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For Belichick, openness and thoughtfulness rule the day

Posted by Zuri Berry, Boston.com Staff  July 24, 2013 04:40 PM

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Bill Belichick appeared to be contrite when discussing former Patriots tight end Aaron Hernandez. (John Tlumacki / Globe Staff)

FOXBOROUGH -- Bill Belichick has likely conducted his most forthcoming press conference in his career. And it comes at a time when the Patriots have come under intense scrutiny following the arrest of former tight end Aaron Hernandez, who is charged with murder.

Because of the seriousness and enormity of the situation (there were reportedly more than 100 members of the media on hand for his remarks), there are a few things I wanted to highlight that were particularly significant.

1. What was known and what was not known -- Belichick said the organization did not know of Hernandez's possible involvement in a 2012 shooting in which two Boston men were slain. He also said the organization didn't know about the February shooting in Florida Hernandez is tied to. But he did say that the team was looking into which players on the team have possibly visited Hernandez's flop house in Franklin.

"We have absolutely done as much work as we can on finding out things like that and we’ll try to get all the information that we can as that would apply to any current situation, which I can’t talk about," Belichick said. "But we absolutely are trying to do that, yes."

Belichick also said he was out of the country when he received news of Hernandez's ties to Odin Lloyd's murder.

2. Belichick was contrite -- As the league's longest tenured coach, Belichick is known for his oftentimes dry, biting comments to the press. There was none of that on Wednesday. He rose to the occasion, acknowledging the loss of life, his disappointment, and was expansive on his views for evaluating players, which is tricky business.

For those who have followed Belichick in his 14 years with the Patriots, Wednesday's press conference was him in his most uninhibited state, talkative and remorseful, yet still guarded. There's no doubt that his comments will be his last on the matter, so in being open and thoughtful he has given the team and himself the ability to fully let go of the matter.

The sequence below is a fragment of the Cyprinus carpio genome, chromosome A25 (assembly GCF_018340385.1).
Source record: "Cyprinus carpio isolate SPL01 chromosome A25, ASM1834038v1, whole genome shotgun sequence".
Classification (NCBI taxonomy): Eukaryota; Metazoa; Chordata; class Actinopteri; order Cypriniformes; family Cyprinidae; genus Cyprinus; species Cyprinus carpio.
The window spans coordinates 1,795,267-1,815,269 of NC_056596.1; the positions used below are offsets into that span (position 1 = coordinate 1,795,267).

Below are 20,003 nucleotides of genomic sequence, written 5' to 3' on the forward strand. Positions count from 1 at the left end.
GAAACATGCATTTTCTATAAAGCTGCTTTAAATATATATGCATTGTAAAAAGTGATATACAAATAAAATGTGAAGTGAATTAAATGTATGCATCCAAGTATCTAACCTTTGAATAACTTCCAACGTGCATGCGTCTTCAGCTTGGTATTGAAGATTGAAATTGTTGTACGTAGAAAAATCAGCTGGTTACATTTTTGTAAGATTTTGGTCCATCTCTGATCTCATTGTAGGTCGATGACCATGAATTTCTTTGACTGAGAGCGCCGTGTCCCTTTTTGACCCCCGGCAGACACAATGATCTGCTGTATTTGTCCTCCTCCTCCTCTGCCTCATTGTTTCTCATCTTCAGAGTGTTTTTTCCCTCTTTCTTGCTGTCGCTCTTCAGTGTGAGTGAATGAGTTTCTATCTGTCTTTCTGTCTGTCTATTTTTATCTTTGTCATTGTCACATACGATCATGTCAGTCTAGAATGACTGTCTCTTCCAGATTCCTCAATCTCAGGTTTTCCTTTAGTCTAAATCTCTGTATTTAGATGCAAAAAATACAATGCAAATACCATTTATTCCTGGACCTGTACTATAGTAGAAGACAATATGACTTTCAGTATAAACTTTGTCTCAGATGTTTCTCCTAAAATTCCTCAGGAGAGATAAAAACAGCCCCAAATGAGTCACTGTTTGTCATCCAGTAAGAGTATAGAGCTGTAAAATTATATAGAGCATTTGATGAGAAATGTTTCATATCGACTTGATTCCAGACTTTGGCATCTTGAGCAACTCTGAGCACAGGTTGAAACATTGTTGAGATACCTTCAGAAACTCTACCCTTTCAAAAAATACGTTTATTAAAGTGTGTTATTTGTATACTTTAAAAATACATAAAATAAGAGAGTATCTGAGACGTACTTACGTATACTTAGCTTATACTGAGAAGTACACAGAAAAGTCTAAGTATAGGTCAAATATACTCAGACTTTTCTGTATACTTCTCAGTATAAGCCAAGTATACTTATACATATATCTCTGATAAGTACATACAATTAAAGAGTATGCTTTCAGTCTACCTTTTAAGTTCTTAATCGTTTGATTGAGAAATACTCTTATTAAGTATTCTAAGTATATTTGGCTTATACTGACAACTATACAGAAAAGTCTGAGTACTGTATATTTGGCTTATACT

Belichick said Hernandez's name once in 23 minutes. He never said it again. And we're sure if it's up to him, he never will.

3. Evaluating players is tough -- Without any nudging, Belichick dove in head-first when he brought up how the team evaluates players who become members of the team. He was being frank when he said that the process had failed in this particular instance and when he said that the same process that had been in place for his entire tenure would be modified. But what's more, he pointed to how difficult it might be with some of the sources on players, particularly when it comes to character.

"Well, nobody knows better than you guys that all sources are not equal," Belichick said. "You guys know that better than I do. When you get information, you take the information, you evaluate it, and you do the best you can with it. So, there’s a variance in the quality and the amount of the information. It’s a case-by-case basis. Each one’s different. There’s no set formulas. I don’t think it works that way."

"But again, of the hundreds of players we’ve had through this program in the last 14 years, there’s been a lot of good ones, a lot of real good ones, and we’ll try to do a good job in bringing people into this organization in the future and try to learn from the mistakes that we’ve made along the way, of which there have been plenty. But we’re always trying to do a better job on that and that’s what we’ll continue to do."

4. No comment on Alfonzo Dennard -- With Dennard headed back to court Aug. 27, the Patriots coach decided that was one topic he didn't want to address.

Overall, the press conference was a preemptive strike by Belichick with an opening statement that should all but finalize the matter in Foxborough. From here on out, it'll be all about football for the Patriots. Just the way he likes it.

News, analysis and commentary from Boston.com's staff writers and contributors, including Zuri Berry and Erik Frenz.

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